Since it sunk below its original $140-million basis, it's likely that no funding for research projects will be awarded this year. A final decision will come in April.

According to Angus MacKay, a staffer at the Pacific Salmon Commission in Vancouver, B.C., the endowment provided nearly $9 million for enhancement and research work in 2008.

"We thought we were ready to face any eventuality," MacKay told NW Fishletter last week. He said the fund is invested very conservatively, like university endowments.

Unfortunately, many of those funds have lost at least as much in value since the economy tanked.

MacKay said one of the treaty fund's rules calls for not releasing any money for projects if the endowment falls below its original $140-million level. The bilateral committee that governs the fund will meet in mid-April to make the final decision.

But with financial markets still in disarray, the immediate situation looks pretty bleak. The topic is sure to make the agenda at the salmon commission's annual meeting in Portland Feb. 9-13.

U.S. salmon commissioner Larry Rutter, who sits on the endowment committee, said it is likely some important work may not be funded this year, including retooling the computer harvest model used by both countries, as well as the launch of a $10-million study of "sentinel stocks" that is called for in the latest treaty agreement.

The 2008 agreement calls for spending $2 million a year for the next five years from the endowment (both northern and southern boundary funds) to fund rigorous spawning escapement assessment programs in 10 stocks from northern B.C. to Oregon.

It was reported that the sentinel stocks program began as a way to satisfy the state of Alaska's concern that poor escapement and coded-wire-tag data for chinook stocks on the west coast of Vancouver Island had led to a perception that the stocks there had a "conservation" problem. Canada broadened the program to include stocks harvested in all fisheries.

U.S. Commissioner Rutter said they were looking for a "patch job" to fund some of the work from other sources.

"This [decline] will have a lot of impacts," Rutter said. "It's quite substantial."

He said it was not only a financial calamity from declines in stocks and bonds held by the endowment, but about 35 percent of the funds had been in Canadian denominations. Since last May, when the U.S. and Canadian dollars were at parity, the Canadian dollar has dropped about 25 percent in value against the U.S. dollar.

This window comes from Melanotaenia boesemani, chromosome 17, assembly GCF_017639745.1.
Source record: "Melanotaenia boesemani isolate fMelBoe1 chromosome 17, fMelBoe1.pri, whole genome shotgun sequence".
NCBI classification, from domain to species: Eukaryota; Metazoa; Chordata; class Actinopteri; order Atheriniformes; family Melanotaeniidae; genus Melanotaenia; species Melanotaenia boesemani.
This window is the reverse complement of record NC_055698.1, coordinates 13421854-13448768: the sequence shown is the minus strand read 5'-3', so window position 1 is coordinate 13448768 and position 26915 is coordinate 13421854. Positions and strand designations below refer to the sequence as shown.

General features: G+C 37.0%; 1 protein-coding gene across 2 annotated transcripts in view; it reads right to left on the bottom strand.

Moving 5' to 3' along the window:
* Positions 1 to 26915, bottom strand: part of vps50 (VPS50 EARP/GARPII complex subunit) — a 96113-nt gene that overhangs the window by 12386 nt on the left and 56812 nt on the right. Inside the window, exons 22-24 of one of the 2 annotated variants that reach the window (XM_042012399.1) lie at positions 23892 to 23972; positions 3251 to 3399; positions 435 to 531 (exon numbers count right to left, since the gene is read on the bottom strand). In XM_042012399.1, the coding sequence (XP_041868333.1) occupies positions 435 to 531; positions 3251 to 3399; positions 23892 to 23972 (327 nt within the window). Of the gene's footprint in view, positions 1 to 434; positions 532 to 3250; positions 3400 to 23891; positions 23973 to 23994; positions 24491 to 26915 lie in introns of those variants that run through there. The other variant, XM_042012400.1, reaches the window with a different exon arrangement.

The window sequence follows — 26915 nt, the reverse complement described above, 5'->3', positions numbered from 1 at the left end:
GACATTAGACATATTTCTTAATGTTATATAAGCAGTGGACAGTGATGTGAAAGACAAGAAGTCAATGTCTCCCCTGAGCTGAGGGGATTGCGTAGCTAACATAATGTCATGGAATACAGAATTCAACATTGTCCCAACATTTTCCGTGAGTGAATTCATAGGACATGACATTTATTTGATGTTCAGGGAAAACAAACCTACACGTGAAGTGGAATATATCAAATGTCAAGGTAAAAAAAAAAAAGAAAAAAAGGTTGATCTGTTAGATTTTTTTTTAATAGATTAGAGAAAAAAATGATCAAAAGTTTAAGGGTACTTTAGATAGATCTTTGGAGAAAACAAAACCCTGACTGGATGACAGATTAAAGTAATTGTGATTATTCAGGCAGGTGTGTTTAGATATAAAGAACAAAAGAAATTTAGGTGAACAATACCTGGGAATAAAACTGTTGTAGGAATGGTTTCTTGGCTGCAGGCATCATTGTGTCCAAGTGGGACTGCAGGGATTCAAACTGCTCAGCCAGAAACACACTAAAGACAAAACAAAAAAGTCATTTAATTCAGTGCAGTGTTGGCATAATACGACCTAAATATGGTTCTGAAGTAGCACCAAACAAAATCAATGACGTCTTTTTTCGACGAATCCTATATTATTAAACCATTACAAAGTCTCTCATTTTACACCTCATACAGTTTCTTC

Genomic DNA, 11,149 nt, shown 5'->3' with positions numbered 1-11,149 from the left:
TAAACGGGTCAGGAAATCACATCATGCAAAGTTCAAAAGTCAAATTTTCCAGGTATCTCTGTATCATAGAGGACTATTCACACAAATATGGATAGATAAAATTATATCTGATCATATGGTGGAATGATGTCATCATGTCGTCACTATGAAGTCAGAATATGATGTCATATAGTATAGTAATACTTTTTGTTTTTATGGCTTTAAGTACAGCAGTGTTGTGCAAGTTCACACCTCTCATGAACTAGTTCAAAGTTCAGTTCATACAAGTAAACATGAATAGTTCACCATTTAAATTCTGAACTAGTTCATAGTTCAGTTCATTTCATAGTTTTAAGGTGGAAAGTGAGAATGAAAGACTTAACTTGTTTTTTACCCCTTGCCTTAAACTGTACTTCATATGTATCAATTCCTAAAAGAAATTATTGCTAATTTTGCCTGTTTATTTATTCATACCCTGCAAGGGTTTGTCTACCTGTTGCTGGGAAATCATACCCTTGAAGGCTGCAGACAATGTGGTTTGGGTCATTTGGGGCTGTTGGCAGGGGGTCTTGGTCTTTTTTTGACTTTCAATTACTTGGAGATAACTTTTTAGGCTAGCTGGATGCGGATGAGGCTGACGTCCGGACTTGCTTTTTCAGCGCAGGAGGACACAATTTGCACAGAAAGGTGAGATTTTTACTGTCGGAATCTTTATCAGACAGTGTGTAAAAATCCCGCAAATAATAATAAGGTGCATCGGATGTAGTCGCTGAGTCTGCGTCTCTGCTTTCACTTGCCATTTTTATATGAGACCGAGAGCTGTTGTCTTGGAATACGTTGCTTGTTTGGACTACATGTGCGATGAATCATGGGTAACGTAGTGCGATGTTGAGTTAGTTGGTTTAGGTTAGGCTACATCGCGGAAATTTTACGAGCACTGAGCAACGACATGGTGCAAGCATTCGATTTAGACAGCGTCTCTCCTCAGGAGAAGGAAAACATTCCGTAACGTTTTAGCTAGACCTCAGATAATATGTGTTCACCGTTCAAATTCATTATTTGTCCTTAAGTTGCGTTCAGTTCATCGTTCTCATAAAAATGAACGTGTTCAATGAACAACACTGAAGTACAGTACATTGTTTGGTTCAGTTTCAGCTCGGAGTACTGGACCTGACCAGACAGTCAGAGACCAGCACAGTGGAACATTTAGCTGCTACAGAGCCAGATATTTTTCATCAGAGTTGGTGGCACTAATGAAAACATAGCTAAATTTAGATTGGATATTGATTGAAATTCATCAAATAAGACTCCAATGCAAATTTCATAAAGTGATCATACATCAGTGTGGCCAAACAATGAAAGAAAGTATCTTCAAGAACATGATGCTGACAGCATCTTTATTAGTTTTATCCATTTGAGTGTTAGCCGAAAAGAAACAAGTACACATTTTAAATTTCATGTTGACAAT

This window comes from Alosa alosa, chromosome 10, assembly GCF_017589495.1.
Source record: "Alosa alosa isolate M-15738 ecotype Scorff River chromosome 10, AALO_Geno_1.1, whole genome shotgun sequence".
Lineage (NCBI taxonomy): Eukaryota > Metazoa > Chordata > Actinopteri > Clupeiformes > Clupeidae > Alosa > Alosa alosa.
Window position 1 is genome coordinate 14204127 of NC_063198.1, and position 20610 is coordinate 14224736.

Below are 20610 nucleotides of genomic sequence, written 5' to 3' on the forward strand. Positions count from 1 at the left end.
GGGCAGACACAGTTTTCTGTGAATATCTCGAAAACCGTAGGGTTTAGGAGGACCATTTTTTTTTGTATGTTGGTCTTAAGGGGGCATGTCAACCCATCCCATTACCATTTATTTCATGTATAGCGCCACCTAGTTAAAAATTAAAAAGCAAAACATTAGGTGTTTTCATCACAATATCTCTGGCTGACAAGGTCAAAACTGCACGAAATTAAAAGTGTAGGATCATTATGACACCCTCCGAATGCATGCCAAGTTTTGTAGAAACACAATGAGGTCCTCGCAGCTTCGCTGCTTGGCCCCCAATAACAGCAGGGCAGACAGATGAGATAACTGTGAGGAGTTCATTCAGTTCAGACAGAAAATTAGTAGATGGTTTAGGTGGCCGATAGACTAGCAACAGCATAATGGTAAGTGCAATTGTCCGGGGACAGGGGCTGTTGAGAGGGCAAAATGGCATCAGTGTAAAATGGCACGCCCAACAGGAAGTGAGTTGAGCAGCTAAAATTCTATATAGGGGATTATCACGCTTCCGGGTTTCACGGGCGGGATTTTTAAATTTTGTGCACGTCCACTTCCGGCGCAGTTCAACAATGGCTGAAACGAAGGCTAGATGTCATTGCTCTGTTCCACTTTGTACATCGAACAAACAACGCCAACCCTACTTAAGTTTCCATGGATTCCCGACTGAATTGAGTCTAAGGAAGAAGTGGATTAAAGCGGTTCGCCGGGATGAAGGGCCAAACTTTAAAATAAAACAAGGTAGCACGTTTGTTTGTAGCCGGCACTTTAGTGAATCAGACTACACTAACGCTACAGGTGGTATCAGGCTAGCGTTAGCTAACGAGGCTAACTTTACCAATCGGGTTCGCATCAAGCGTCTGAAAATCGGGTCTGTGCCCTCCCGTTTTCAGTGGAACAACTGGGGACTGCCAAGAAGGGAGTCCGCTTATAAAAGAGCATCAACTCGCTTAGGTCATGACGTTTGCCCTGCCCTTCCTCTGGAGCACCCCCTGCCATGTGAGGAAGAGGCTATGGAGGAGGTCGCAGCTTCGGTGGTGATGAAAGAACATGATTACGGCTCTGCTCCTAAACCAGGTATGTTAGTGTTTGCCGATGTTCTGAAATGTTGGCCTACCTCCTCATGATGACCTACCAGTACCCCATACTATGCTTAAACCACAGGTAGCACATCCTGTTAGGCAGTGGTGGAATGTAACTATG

However, Rutter said new work associated with the coded-wire-tagging program will be funded from another source of "new money." He said that some multi-year habitat enhancement work that would normally be funded by the endowment could be more easily postponed.

About 30 percent of the endowment is in a Canadian indexed bond fund, and 70 percent are in equities split between the U.S. and other countries to reduce risk. -B. R.

[5] Big Gaps In New EPA Report On Columbia Basin Toxics

The regional EPA office has released a new report on toxic contaminants that is part of a larger plan to clean up some of the dirtiest waters left in the Columbia Basin.

According to the executive summary, the report focuses on four contaminants--mercury, DDT, PCBs, and PDBEs (flame retardants), "because they are found throughout the Basin at levels that could adversely impact people, fish and wildlife." Some of these compounds have been banned for more than 30 years, but are still found throughout the basin.

The report also identifies major information gaps that need to be filled before impacts to the ecosystem are analyzed and a plan is developed to prioritize actions to reduce toxic levels.

Some of these toxics are from regional sources, but most heavy metals found in the basin's fish and bird populations, such as mercury, enter the region via the atmosphere from global sources. The EPA report estimates that 11,500 pounds of mercury enters the basin by air every year, with only about 15 percent coming from local sources.

DDT was banned in 1972, but agricultural runoff is still its primary source in the river, though DDT concentrations in fish, wildlife and most tributary sediments have shown declines over the past 20 years.

Major changes in irrigation practices in the Yakima Basin have helped reduce DDT levels, but other places, such as the reservoir above Bonneville Dam, are still hot spots where white sturgeon have shown relatively high levels of the long-banned but persistent pesticide.

But other animals have shown significant improvement in their numbers. Eagle populations in the lower Columbia have rebounded as DDT levels declined, growing from 22 nesting pairs in 1980 to 133 pairs in 2006.